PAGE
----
This is the first step in the HIRREM process, and occurs prior to the initial HIRREM session. The assessment creates a map of electrical frequencies and amplitudes, and informs the choice of protocols for the initial HIRREM sessions. For the assessment, with the recipient in a sitting to slightly reclining position, two sensors are sequentially placed over at least six areas of the scalp to record epochs of data while the brain is at rest, or at task. The first minute of recording at each location is with eyes closed, the second with eyes partially open, and the third with eyes open while carrying out a task. This provides data regarding the resting state brain pattern (eyes closed), as well as the pattern under load, interacting with the environment (eyes open at task). Although the patterns may be similar with eyes closed and eyes open at task, they may be different.
For the basic HIRREM assessments carried out as part of research projects at WFSM, measurements are taken at specific locations on the scalp, according to the 10-20 International System (Jasper HH, Electroencephalogr. Clin. Neurophysiol., 1958), at F3/F4, C3/C4, P3/P4, T3/T4, FZ/OZ, O1/O2, FP1/FP2, and CB1/CB2. For EO assessments, recipients are given standardized tasks involving numerical digit recall, reading silently, math calculations, listening comprehension, relaxing with eyes open, or counting the number of appearances of a specific word as they read a standardized printed passage. The reference sensors are connected at A1/A2 and linked for assessments. The data are processed to identify patterns and imbalances of frequencies and amplitudes, which the Technologists use to inform the choice of specific protocols for the initial HIRREM session. The assessment takes about 30-45 minutes to complete.
Figure 2: Moving from left to right, this demonstrates the sequence for a HIRREM assessment at the frontal location (F3/F4) including recording with eyes closed, eyes partially open, and eyes open during a reading task.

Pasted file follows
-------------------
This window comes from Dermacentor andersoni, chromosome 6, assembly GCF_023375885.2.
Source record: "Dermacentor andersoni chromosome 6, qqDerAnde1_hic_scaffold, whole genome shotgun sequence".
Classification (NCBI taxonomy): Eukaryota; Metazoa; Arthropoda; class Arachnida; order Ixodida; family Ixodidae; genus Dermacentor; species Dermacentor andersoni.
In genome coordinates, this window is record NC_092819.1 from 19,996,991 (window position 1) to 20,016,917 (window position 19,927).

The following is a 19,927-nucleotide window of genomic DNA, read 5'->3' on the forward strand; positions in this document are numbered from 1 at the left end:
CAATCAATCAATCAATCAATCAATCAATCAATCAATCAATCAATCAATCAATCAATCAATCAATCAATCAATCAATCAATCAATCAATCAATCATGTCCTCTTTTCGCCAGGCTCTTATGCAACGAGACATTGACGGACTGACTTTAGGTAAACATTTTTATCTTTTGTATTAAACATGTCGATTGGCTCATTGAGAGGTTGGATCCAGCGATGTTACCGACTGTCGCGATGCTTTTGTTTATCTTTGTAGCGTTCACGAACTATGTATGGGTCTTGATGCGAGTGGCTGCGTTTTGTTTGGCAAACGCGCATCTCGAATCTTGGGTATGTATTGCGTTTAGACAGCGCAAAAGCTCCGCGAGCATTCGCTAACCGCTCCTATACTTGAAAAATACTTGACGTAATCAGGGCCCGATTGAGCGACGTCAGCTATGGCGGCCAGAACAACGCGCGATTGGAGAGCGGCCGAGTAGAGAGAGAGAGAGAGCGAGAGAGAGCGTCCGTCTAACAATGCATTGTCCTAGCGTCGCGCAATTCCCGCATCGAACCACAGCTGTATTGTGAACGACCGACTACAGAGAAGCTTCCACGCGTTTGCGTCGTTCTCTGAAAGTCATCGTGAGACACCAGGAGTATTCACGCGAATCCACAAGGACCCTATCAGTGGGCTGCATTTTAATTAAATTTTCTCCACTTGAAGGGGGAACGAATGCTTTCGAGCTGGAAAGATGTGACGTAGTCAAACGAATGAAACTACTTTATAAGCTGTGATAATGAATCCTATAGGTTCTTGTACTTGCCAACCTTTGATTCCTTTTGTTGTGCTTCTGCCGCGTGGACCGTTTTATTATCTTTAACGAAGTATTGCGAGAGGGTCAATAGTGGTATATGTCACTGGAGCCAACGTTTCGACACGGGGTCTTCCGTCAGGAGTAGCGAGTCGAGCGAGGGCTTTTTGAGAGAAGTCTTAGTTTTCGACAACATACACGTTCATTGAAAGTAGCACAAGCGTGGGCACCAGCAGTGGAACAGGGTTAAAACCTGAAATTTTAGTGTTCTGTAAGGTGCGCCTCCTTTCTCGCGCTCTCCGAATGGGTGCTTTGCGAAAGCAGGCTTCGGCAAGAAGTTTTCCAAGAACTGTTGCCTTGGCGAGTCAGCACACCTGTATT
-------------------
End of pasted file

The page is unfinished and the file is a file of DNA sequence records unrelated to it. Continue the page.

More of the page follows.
HIRREM data can be displayed several ways. One method is the use of a spectrograph to display electrical frequencies (Hertz, vertical axis) and amplitudes (microvolts, horizontal axis) recorded from the left and right sides of the brain (left and right half of display, respectively) at specific locations during an epoch of time (i.e. one minute with eyes closed). Below are examples of spectrographs obtained during the assessment on one research subject enrolled in the Developmental Study due to TBI, insomnia, and PTSD (Figure 3, A-B). These pre-HIRREM assessments from the temporal regions (T3/T4, left/right) with eyes closed (A), and eyes open at task (B), show different baseline patterns for each eye state. With eyes closed at rest (A), there are higher amplitudes on the left in the higher frequencies (23-55 Hertz, outlined by a red box below, up to 74% greater on the left), while with eyes open at task (B) there is right dominance in the same frequency ranges (up to 248% greater on the right). Spectrographs, those below, and others on this webpage, were created using Brain State Technologies’ Optimization Suite.
Figure 3-A: T3/T4 assessment data with eyes closed
Figure 3-B: T3/T4 assessment data with eyes open at task